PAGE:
For anyone who has lost a backpack or purse, Lang Mei feels your pain. After a thief stole his backpack from a coffee shop in Paris last year, the business administration senior began thinking about how to prevent that from happening again.
Mei had placed his bag on the floor next to the table leg. The next time he looked down, his bag was missing. Gone were his laptop, money, passport and school papers. Mei, who spoke little French, had a frustrating conversation with a French policeman who couldn’t speak English. Mei never got his bag or belongings back.
From that experience, informµ was born.
"Informµ is the simplest way to keeping belongings safe," said Mei, who is majoring in information management with a certificate in entrepreneurship at the Leeds School of Business. "Informµ is revolutionizing how we keep track of our most important things. By utilizing IoT technology, informµ eliminates the stress, expense and wasted time associated with losing your valuables."
The Internet of Things (IoT) is a system of interrelated computing devices that can transfer data over a network.
After returning to CU Boulder, Mei began working on a small tracking tag that could be attached to any item. Mei collaborated with Rishabh Berlia, an electrical and electronics engineering major who had a similar experience when he lost his backpack containing not just his end-of-semester lab report, but two of his friend’s lab reports. The two became informµ co-creators.
Mµ tag uses Bluetooth technology and an app to track belongings quickly. A tag smaller than a quarter links to a smart phone or a wearable device like an Apple Watch. When people move away from their belongings, with an adjustable range up to 100 feet, a notification pops up on their phones or devices and a map shows the location their property.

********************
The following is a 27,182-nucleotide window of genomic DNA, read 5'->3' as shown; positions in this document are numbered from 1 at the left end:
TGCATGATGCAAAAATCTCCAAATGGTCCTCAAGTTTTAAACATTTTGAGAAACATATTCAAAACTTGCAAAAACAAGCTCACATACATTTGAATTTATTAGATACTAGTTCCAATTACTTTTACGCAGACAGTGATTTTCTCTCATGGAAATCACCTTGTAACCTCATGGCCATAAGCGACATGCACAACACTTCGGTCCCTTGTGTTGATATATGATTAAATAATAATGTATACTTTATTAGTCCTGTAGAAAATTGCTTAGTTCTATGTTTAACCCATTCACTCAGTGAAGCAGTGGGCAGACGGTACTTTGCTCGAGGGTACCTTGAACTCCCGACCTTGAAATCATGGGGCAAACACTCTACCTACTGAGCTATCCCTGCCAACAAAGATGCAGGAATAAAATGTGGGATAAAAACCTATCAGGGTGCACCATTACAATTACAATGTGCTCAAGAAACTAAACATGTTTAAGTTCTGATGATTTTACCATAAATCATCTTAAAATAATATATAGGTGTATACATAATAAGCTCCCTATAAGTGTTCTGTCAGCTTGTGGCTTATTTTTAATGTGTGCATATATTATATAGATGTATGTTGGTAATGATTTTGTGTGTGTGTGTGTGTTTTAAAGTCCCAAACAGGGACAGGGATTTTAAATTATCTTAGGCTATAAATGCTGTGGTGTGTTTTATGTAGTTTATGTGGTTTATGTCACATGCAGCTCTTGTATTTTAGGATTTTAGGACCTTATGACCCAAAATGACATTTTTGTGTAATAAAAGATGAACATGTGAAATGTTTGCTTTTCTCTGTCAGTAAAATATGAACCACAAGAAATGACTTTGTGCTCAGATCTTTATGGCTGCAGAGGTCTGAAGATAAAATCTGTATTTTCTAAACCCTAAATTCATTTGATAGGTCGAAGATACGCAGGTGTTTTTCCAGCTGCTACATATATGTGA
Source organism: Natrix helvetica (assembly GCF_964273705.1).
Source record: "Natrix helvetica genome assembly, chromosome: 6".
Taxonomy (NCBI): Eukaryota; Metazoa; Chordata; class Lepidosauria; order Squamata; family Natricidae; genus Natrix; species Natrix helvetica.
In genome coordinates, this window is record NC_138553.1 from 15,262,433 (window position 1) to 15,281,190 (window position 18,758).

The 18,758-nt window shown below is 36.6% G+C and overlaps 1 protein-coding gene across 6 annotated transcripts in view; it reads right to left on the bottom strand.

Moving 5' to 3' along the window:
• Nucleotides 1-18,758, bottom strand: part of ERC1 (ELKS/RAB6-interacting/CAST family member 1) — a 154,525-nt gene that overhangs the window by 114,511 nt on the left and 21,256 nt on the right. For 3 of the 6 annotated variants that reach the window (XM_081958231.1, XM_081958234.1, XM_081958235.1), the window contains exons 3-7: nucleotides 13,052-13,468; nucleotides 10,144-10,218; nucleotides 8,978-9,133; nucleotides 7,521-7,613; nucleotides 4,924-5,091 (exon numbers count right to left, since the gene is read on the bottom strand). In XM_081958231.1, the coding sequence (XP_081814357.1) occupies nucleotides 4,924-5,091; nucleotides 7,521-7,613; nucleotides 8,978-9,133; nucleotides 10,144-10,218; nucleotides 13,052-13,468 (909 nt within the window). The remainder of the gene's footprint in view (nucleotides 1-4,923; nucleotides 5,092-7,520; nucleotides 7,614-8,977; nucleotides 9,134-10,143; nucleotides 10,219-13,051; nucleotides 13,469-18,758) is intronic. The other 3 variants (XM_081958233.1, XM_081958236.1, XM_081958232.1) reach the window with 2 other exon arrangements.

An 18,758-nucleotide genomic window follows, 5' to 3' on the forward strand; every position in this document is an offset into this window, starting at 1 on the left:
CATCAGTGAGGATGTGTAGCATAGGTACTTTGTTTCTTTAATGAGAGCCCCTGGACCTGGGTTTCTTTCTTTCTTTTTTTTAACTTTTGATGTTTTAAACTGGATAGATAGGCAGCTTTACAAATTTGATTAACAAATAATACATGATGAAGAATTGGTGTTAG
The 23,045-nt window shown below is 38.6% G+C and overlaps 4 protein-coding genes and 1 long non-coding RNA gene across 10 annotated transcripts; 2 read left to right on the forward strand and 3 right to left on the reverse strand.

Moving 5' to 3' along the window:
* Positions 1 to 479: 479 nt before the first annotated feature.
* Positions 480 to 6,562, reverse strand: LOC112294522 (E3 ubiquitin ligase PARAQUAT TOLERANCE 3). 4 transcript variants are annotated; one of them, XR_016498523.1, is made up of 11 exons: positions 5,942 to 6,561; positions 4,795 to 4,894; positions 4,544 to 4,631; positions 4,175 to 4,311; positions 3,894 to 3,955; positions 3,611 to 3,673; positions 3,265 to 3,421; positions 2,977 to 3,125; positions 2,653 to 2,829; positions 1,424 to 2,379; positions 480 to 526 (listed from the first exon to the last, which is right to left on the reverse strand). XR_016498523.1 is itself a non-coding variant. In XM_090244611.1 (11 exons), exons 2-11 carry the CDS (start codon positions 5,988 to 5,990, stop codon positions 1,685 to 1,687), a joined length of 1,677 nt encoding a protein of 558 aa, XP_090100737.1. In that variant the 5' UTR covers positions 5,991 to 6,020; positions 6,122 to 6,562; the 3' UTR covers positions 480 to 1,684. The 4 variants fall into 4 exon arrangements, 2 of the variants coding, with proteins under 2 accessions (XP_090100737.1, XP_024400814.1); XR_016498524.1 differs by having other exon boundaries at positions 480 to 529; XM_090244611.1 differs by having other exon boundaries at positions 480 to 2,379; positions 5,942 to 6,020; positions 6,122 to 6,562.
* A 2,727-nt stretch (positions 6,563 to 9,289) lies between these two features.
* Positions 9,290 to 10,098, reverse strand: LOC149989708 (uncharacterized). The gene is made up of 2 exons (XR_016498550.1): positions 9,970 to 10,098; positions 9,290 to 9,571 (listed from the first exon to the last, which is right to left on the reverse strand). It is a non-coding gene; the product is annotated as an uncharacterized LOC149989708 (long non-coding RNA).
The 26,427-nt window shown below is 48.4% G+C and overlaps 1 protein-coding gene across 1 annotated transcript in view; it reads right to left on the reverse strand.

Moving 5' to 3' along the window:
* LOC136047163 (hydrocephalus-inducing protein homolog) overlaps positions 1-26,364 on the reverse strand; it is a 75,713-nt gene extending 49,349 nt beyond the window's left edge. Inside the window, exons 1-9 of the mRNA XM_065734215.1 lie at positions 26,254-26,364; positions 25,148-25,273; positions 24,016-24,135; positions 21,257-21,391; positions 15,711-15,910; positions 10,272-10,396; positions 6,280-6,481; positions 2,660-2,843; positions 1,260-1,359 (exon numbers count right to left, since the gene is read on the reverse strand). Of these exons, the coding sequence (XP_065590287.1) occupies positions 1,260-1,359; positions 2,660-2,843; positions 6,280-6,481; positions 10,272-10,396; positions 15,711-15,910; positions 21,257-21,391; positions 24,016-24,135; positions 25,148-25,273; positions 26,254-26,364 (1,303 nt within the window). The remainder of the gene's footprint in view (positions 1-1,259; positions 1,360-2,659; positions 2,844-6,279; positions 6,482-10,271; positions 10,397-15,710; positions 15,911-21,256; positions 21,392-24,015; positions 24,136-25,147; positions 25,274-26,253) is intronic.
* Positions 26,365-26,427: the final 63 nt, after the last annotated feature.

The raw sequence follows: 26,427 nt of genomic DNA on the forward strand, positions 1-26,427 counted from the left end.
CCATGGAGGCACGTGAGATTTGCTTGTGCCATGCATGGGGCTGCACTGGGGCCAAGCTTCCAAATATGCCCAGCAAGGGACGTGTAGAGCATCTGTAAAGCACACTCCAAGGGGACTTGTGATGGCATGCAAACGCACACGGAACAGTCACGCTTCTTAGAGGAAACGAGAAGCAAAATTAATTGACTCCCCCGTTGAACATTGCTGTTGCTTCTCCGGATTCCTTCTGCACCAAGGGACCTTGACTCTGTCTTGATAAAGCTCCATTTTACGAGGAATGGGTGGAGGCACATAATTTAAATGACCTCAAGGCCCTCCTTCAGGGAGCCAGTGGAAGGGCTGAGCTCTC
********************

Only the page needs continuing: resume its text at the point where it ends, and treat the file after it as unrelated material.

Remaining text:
For example, if you are at a restaurant and are about to leave without your wallet, the quick notification function will notify you on your phone or wearable device right away. It informs you that you’re out of range of your belongings.
Mei and Berlia prepared for their project by participating in Catalyze CU, an eight-week summer startup accelerator designed for CU students, alumni and faculty. Catalyze CU combines mentorship and equity-free grants to help the most promising ideas and technologies succeed.
After gathering a team to work on the innovative tracking device, informµ was founded in September 2015 and officially registered in Colorado in 2016. Team members include Prayash Thapa, computer science, and Raza Qazi, PhD, electrical, computer and energy engineering.
The informµ team developed a device that can help people keep track of their important items. They are trying to crowdfund the creation of their next prototype and to help move the project forward. Prototypes will be distributed within the community once they have the money to purchase enough components. Find out more by reading the informµ crowdfunding page.
Mµ tag features